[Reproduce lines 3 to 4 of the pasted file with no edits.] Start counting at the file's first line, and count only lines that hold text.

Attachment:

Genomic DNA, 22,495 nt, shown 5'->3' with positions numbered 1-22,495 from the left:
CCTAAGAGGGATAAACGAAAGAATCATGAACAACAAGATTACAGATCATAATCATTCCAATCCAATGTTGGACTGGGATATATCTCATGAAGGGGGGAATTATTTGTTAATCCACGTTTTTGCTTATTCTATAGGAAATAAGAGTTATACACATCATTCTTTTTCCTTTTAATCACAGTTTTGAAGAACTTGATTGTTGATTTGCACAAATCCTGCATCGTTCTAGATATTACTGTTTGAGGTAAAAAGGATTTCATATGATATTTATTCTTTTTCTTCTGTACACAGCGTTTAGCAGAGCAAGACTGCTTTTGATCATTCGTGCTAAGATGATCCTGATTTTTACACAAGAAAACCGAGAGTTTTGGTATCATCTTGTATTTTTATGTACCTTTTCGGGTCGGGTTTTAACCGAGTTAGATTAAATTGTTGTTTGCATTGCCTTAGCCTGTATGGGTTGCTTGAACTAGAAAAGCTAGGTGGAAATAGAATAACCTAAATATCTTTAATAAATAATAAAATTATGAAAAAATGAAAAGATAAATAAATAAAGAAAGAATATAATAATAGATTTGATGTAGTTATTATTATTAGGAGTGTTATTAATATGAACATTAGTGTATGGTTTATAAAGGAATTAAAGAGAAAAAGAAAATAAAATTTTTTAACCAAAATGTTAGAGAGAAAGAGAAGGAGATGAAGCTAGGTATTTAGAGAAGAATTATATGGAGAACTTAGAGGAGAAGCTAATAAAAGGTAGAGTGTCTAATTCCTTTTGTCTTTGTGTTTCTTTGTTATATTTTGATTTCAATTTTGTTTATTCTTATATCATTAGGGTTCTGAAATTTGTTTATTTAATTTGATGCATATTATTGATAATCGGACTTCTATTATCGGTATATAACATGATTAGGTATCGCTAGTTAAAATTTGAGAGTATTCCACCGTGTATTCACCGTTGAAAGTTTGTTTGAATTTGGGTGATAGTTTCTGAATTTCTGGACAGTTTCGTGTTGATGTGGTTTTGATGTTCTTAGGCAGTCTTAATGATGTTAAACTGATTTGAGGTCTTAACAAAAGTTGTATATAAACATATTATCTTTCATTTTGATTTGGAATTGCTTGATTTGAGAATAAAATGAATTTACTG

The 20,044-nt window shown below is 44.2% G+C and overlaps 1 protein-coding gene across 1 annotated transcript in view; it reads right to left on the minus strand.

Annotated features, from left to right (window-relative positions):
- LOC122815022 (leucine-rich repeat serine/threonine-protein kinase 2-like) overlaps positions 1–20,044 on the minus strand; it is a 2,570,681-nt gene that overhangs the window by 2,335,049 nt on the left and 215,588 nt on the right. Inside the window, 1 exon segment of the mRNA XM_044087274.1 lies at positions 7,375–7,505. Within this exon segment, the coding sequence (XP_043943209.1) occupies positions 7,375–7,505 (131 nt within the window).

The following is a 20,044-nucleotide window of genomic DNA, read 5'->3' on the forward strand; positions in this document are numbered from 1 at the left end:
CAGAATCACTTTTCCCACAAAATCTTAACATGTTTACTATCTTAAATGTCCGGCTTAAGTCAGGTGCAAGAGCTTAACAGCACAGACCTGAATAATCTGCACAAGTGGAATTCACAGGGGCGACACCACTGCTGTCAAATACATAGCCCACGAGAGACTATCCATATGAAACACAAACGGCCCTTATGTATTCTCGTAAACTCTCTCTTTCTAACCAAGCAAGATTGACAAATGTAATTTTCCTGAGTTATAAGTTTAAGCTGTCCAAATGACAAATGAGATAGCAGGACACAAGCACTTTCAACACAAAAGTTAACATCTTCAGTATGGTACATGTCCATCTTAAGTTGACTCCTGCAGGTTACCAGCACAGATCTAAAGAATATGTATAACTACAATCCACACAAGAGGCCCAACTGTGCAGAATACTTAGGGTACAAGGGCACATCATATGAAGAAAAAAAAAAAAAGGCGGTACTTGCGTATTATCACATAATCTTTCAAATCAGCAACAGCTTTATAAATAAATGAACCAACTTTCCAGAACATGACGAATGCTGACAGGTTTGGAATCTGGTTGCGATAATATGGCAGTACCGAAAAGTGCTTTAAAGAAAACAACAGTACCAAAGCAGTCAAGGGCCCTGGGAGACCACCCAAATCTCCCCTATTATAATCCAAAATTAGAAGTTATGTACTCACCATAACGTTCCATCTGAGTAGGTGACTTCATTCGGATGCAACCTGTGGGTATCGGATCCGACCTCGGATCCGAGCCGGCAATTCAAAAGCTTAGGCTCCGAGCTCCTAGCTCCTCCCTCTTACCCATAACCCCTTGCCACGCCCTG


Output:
The 20,044-nt window shown below is 44.2% G+C and overlaps 1 protein-coding gene across 1 annotated transcript in view; it reads right to left on the minus strand.

Annotated features, from left to right (window-relative positions):